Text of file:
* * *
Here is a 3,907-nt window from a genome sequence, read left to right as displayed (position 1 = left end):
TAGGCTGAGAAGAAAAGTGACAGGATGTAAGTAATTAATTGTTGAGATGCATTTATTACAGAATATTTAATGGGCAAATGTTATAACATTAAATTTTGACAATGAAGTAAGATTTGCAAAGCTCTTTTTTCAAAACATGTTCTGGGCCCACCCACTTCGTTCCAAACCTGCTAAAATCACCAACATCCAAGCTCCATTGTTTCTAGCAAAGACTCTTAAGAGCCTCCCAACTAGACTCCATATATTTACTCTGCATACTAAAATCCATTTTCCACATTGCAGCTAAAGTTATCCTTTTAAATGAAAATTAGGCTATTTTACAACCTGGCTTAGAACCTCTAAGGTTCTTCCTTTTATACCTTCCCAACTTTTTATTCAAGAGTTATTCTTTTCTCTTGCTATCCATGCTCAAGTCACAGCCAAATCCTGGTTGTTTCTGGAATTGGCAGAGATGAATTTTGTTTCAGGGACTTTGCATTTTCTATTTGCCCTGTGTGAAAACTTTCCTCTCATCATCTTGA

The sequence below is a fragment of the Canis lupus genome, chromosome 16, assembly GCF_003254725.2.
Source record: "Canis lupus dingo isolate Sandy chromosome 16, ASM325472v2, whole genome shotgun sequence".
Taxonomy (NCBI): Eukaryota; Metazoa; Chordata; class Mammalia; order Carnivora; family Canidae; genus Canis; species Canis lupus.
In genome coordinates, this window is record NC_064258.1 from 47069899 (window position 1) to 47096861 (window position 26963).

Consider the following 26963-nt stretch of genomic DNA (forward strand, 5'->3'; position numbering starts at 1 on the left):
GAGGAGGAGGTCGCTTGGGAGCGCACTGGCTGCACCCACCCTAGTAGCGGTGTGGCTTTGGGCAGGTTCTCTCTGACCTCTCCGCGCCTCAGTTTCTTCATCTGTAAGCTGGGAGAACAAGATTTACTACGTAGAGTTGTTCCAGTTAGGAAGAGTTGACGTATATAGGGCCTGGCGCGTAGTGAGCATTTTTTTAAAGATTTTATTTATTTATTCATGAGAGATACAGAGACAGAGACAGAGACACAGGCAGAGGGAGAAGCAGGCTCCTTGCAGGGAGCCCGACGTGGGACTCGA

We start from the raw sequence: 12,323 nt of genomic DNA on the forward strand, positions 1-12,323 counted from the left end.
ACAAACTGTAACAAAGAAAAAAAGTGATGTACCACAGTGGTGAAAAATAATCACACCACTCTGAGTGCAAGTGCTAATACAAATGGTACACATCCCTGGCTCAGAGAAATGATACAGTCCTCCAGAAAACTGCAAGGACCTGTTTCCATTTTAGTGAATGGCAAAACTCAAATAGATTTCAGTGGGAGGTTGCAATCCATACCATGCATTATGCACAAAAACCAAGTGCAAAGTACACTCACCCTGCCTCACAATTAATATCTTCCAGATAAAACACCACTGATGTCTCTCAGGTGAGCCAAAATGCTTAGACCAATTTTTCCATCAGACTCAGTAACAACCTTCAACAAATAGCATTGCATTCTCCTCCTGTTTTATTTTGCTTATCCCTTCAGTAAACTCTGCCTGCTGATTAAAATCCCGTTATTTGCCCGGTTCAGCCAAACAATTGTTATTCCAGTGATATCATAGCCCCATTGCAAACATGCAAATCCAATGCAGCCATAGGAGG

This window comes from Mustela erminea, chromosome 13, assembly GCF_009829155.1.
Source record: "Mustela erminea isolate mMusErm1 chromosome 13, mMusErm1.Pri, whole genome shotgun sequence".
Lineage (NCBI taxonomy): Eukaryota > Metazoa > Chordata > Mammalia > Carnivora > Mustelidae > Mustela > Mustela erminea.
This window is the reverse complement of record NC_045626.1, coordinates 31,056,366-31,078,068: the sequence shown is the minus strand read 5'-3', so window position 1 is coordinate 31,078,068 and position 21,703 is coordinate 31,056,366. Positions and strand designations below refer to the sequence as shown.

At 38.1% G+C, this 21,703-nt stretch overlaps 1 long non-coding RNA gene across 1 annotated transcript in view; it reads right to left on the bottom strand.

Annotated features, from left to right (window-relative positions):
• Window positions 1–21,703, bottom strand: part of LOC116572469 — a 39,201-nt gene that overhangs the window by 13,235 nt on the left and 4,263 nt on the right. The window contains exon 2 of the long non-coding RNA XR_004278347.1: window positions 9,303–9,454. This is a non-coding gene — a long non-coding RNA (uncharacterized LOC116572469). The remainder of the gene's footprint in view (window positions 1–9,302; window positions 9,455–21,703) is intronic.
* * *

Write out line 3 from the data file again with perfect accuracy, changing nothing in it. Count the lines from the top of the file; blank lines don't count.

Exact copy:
The sequence below is a fragment of the Canis lupus genome, chromosome 16, assembly GCF_003254725.2.